Would you ever plant a garden in the spring, and just abandon it till the end of the summer? Even if you planted the right seeds, what kind of outcome would you expect if you did absolutely nothing to maintain the garden? Well, the same concept applies to your emotions. Now that your emotional garden has been planted, we need to fertilize it! In the final lesson of your garden of emotions, you will learn the ABC’s of maintaining emotional stability (Linehan, 2015):
A – Add Positives
B – Build Mastery
C – Cope Ahead
Let’s discuss each of these ABC’s in a little more detail:
- Add Positives means doing something that makes you feel happy—every single day! We all feel better when good things happen to us. But why wait for a good thing to just happen? Why not schedule it instead? This strategy can be as simple as blocking off time for sipping a hot cup of coffee or watching a sunset. Not surprisingly, research shows that simply adding positive experiences to our daily routines helps to improve our mood and coping (Hutchinson, Loy, Kleiber, Dattilo, 2010). This is a great investment, when you consider that adding positive experiences to your life does not have to cost money or take a lot of time! One way to Add Positives to your life is to set SMART goals for yourself (more about that in a little bit).
- Build Mastery means doing something that you are good at—every single day! We all feel better about ourselves when we feel productive or do something constructive. This strategy can be as simple as strumming your guitar, playing sports, or learning a new language. Building mastery is all about identifying your talents and then making goals to develop these gifts. This in turn will help you feel more secure and more confident in your abilities. Research shows that having a sense of purpose or accomplishment can also help improve our mood and coping (Matthieu, Lawrence, Robertson-Blackmore, 2017). One way to Build Mastery to your life is to set SMART goals for yourself.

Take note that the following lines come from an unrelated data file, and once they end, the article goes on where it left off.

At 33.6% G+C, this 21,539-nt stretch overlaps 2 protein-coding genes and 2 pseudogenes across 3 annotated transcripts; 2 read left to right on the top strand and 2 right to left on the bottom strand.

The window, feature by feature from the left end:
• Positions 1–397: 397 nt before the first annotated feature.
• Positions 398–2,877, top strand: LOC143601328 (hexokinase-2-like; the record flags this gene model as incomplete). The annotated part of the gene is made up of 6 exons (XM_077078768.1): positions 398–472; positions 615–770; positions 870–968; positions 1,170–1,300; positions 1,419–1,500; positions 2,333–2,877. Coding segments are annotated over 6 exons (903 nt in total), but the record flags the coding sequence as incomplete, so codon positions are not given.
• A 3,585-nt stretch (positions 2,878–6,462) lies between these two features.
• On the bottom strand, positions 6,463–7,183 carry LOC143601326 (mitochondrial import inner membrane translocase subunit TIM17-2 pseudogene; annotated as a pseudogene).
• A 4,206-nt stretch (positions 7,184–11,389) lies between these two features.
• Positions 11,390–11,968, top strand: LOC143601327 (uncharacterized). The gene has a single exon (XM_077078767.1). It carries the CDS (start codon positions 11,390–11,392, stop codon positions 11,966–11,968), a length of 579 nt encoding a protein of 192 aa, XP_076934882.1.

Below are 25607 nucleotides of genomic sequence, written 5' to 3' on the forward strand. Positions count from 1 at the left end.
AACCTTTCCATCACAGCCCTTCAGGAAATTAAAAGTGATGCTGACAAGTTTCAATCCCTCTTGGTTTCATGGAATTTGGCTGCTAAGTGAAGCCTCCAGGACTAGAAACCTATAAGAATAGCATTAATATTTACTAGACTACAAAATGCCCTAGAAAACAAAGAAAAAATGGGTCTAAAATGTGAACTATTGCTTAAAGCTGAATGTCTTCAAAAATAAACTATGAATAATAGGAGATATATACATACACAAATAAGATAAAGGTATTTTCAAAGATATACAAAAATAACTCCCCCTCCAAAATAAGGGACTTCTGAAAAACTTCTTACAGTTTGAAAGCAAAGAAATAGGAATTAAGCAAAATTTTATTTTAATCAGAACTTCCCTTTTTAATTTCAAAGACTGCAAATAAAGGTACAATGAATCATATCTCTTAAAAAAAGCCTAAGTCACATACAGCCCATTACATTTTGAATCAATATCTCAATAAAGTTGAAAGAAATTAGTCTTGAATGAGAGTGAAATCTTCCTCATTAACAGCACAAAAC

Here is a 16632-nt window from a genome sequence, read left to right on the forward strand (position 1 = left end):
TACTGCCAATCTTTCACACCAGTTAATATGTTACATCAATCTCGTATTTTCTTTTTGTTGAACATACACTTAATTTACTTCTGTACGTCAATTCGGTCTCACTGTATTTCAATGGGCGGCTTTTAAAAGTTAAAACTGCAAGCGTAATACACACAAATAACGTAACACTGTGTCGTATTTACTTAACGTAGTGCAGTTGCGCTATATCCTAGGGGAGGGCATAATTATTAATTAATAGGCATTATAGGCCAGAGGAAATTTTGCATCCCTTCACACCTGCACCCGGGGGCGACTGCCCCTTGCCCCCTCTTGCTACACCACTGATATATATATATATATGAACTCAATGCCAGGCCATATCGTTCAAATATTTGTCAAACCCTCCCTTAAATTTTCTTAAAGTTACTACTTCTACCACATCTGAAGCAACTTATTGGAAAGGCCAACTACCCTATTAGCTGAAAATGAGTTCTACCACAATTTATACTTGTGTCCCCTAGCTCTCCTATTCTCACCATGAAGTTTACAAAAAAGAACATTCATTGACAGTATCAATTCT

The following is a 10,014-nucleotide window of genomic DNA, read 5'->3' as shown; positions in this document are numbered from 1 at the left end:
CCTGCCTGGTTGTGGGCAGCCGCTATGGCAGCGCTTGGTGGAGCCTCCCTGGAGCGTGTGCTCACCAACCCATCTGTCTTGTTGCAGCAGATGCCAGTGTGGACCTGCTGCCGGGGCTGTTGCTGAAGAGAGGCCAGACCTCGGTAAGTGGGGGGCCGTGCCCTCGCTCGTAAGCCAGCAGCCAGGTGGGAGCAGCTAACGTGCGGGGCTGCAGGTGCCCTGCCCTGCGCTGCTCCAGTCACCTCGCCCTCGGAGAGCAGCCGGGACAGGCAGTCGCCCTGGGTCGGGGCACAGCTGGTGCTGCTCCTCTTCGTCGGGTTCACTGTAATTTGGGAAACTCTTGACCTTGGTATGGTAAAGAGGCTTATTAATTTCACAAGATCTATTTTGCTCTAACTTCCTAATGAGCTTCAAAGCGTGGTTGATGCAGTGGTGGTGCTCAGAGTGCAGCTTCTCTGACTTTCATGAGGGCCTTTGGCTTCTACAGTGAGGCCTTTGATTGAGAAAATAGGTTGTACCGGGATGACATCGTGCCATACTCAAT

- Cope Ahead means planning ahead for difficult situations. People who have experienced chronic trauma tend to become reactive as opposed to proactive. However, instead of just waiting for the next situation to happen, why not think of all the skills you already know? Why not visualize using those skills? Why not think of the trusted people in your life who can help you with the situation? Why not practice and role play the skills ahead of time? In one study of 182 college girls with trauma histories, the researchers found that college students who Coped Ahead had fewer PTSD symptoms, regardless of the severity of the trauma, extent of the previous trauma history, or the amount of time elapsed since the trauma occurred (Vernon, Jacqueline, Dillon, and Steiner, 2008). Not surprisingly, just in case you haven’t gotten the point yet, one way to Cope Ahead is to set SMART goals for yourself!
As you can see, the key to maintaining your beautiful garden of emotions is to fertilize with ABC’s—every single day!